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Live betting is poised to make up an increasing portion of US sports wagering handle, but it still struggles with the lag between actual live game play and the information available on a bettor’s mobile device. The upcoming Super Bowl, expected to be the most wagered-upon game of the US sports betting calendar, will have more bettors and betting options than ever, but millions of bettors will still deal with lag the limits or prohibits live bets.

Phenix is one of the tech companies working to eliminate this lag for both sportsbooks and bettors. Chief Marketing Officer Jed Corenthal spoke with Ryan Butler of iGaming Next about the practical impact of these delays and what could be done to eliminate them in the future.

 

Ryan Butler: Your company is at the forefront of monitoring the lag between on-field play and that difference between what viewers see on their screens and what bettors see in their sportsbooks. What are some key figures?

Jed Corenthal: “I hesitate to say how we’re going to be this Sunday. But I can only tell you that we were on average about 10 seconds worse in 2022 than we were in 2021.”

“Overall it’s 50 to 55 seconds behind the field of play. We’ve been doing this for a while. And to be perfectly frank, it’s sort of crazy to me that it’s still happening.”

“When we first started, our technology was kind of nascent, and we were still growing, but now we’ve proven scale. In fact, we’re the only ones who have proven scale at real time. And this lag doesn’t have to exist anymore. The 50, 55-second delays, it’s not necessary. It’s very frustrating from a bettor’s perspective.”

 

RB: From your perspective, what does this look like practically for bettors?

JC: “The key is to have it integrated, meaning having the data and the video together. You can go on a lot of sportsbooks today and bet solely on the data being provided through the books’ lines and you’ll be pretty close to real time on the data. But if you have any interest in watching it anywhere then you can’t look at the data because if you look at the game you’re too far behind.”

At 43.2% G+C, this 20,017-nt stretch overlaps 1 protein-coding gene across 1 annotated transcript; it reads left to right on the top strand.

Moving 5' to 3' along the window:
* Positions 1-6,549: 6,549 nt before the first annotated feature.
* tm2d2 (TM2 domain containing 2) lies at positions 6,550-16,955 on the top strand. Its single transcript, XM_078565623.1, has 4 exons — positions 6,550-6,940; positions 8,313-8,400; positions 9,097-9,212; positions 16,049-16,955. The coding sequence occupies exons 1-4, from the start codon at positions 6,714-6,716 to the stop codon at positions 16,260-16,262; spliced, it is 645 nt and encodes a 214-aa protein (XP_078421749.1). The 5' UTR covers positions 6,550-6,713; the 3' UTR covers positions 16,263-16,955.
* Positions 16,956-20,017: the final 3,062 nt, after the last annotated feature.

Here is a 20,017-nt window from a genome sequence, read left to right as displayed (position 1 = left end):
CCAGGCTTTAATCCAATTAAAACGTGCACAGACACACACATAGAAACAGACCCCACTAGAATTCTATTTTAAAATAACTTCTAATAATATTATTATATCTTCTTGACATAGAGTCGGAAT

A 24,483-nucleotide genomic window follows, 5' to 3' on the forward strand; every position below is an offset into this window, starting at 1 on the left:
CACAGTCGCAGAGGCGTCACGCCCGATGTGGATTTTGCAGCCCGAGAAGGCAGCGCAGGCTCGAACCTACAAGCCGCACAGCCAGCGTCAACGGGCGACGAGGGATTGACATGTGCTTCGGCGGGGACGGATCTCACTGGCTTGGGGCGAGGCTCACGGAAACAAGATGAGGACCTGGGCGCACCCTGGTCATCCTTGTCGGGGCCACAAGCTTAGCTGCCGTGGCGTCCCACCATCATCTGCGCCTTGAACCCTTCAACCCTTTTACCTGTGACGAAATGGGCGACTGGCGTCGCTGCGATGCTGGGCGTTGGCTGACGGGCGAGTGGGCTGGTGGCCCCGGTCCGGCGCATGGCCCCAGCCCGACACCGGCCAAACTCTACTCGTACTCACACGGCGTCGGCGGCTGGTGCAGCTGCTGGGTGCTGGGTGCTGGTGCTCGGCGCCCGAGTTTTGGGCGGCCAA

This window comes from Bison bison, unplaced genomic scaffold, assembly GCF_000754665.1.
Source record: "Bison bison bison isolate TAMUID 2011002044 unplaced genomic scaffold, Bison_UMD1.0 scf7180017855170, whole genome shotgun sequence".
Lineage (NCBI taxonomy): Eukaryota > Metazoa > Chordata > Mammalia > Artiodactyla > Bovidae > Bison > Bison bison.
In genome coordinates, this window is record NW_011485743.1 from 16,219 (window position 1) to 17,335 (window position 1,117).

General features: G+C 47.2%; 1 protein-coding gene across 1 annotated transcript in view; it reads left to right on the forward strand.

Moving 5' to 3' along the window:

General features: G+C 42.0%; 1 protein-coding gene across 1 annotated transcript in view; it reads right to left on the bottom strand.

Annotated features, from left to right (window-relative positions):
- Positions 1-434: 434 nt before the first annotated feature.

“We’re at a point now where you’re betting and then you’re watching and you’re not only hoping that the bet that you made comes to fruition but that it actually gets placed.”

 

RB: What does this mean from the sportsbooks’ perspective?

JC: “All the research shows that watching the game while you’re betting drives engagement through the roof. So, ultimately, the sportsbooks are going to have to integrate real-time video into their product to match and sync with the data they’re getting.”

“They’re not there yet. But hopefully, there’ll be enough pressure on them and the data providers like Sportradar and IMG and Genius to change their tech stacks, reduce the latency and make it a ‘watch and bet’ rather than a “bet and watch’.”

 

RB: How does this factor into micro bets and other future forms of betting?

JC: “In-play betting in this country is essentially, ‘will the Warriors score more points in the fourth quarter than they did in the third quarter?’ and time isn’t really as big an issue where there isn’t a latency or delay issue, because you’ve got what seems like half an hour before you see the result. But when you start thinking about the potential of bets like ‘will Steph Curry hit the two free throws that he’s about to go take’ or  ‘will Pat Mahomes throw a touch on the next play?’ there isn’t enough time to change the odds and make that bet.”

“Companies like Simplebet and Betr and some of the others out there that are working on that sort of micro-betting odds and data integration, so it’s going to become more and more prevalent. When you match the video to that, which is what we can do, and now you’re talking about how many more bets can be taken.”

“Now you’re talking about how many more bets can be taken in a game, and you magnify that by ‘zillions’ it’s pretty mind-numbing to think where sports betting handle could go.”

 

RB: What could it look like from a financial perspective if we had true, real-time integration?

JC: “In 2023, we’ll probably see in the neighborhood of $100-$110 billion or more in overall handle, and what percentage of that could increase if we had real-time data and bets with watching in bettors mobile sportsbooks? Could it be a 10% increase? That’s $10 billion right there. I think every sportsbook would sign up for a chunk of that today if they knew that was the case. That’s something that we’re working on to hopefully show them that it is that significant.”

 

RB: How do you think sportsbooks reach that point where they make a substantial push to reduce, and ultimately eliminate, lag?

JC: “I wish it was one thing, but I think it’s going to have to be a bit of a groundswell. And I think there’s going to have to be enough people that go to social media and start complaining about their streams. We’re seeing it already.”

“With the Super Bowl, we’re going to see that increase in bettors, and we’re going to see if people will flood the “Twittersphere,” if you will, and complain about the fact that the stream is 60 seconds behind what is offered on the sportsbooks, or if it’s still buffering or jittery.”

“It doesn’t have to be that case anymore.”